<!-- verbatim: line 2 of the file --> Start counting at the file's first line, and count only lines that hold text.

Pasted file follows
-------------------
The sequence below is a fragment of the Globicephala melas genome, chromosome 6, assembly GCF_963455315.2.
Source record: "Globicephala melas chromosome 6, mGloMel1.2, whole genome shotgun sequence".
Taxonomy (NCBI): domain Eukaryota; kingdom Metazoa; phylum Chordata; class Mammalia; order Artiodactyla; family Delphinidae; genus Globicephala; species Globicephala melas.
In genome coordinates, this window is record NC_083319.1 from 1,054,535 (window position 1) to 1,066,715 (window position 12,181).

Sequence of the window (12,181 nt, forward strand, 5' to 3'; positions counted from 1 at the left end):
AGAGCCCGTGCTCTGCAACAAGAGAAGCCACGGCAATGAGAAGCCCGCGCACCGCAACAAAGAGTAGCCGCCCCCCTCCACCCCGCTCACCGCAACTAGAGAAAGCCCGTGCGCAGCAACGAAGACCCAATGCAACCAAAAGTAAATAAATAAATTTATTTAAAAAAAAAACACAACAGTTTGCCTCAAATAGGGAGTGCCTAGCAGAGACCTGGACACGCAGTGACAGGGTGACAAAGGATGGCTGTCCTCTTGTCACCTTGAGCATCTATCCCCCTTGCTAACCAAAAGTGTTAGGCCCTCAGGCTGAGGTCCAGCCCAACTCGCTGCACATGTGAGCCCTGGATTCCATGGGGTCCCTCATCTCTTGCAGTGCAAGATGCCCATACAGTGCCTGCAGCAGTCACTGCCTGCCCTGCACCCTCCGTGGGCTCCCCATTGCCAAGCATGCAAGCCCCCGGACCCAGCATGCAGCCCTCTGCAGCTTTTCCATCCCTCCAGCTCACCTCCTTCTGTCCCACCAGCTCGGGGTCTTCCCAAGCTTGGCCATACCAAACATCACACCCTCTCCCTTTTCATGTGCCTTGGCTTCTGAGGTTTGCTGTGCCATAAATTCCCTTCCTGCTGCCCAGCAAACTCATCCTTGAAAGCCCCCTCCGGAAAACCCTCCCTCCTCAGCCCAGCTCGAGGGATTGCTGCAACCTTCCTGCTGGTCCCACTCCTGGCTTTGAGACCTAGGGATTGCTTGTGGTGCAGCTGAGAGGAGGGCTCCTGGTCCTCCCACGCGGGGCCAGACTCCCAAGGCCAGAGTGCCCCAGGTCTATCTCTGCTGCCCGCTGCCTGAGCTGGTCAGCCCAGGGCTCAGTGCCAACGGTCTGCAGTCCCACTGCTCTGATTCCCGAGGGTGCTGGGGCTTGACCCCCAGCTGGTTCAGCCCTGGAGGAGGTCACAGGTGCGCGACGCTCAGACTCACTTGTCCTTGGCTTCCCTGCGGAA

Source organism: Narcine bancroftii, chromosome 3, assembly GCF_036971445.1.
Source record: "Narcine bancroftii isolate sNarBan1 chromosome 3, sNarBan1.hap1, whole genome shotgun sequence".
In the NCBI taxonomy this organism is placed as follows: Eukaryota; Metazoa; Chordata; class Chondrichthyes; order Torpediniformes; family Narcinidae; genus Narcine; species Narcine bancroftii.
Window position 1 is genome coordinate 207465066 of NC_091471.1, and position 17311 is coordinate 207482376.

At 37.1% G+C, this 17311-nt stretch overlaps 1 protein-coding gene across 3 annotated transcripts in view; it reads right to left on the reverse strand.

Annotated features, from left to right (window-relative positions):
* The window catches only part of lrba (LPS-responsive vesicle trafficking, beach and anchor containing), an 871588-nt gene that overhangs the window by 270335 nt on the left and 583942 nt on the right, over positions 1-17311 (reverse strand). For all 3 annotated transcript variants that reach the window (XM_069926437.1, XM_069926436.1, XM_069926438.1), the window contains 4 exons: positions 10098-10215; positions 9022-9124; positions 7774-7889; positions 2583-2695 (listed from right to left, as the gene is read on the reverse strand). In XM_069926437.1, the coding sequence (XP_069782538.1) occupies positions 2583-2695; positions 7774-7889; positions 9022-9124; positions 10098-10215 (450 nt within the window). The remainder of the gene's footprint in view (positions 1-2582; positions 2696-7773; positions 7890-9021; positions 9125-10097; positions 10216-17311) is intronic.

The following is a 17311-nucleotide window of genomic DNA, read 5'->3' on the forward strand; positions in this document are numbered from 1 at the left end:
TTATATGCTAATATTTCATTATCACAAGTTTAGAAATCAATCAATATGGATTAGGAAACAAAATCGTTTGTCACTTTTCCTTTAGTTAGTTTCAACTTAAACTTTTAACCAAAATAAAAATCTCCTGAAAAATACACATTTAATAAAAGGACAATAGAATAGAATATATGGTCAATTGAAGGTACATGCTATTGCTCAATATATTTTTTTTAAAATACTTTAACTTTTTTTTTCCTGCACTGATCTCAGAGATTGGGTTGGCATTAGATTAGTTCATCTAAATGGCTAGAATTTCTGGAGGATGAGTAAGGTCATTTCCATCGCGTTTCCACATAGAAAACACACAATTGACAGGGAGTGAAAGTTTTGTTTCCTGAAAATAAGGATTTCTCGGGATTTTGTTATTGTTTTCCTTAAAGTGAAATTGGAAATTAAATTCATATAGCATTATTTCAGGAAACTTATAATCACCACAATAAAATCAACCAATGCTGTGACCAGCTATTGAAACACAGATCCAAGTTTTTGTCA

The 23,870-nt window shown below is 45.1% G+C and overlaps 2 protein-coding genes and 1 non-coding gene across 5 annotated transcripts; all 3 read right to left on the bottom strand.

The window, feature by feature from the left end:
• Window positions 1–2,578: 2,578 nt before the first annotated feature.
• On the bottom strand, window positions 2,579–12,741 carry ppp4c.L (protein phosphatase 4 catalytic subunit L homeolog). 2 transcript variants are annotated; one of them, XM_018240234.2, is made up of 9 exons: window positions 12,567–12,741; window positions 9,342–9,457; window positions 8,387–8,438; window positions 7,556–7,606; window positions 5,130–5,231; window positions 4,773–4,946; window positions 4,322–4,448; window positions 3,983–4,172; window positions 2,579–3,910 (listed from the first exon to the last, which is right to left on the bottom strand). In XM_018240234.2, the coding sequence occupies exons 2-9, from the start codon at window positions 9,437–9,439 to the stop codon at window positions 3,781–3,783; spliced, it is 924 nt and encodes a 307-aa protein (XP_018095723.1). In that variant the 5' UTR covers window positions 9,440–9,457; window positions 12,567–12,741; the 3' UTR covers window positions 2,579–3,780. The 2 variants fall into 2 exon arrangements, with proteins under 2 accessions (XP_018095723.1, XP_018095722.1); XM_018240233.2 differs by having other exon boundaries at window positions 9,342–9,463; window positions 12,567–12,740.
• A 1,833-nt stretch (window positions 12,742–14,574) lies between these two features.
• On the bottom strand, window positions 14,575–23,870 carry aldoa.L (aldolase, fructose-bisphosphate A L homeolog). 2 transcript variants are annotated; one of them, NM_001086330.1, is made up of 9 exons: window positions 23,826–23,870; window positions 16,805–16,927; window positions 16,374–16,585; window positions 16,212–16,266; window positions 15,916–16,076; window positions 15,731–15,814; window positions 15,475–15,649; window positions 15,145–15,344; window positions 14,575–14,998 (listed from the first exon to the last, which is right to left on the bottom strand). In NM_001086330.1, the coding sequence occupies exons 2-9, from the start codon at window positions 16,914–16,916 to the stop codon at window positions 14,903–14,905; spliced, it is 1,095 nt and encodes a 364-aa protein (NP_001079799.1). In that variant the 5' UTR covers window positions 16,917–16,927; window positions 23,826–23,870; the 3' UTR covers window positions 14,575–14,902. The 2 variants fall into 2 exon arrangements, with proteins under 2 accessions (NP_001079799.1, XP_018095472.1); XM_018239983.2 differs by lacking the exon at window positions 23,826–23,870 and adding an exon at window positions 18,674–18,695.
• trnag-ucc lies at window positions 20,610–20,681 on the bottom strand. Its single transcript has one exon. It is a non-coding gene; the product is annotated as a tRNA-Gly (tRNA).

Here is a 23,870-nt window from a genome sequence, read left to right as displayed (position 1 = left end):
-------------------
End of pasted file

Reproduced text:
Source record: "Globicephala melas chromosome 6, mGloMel1.2, whole genome shotgun sequence".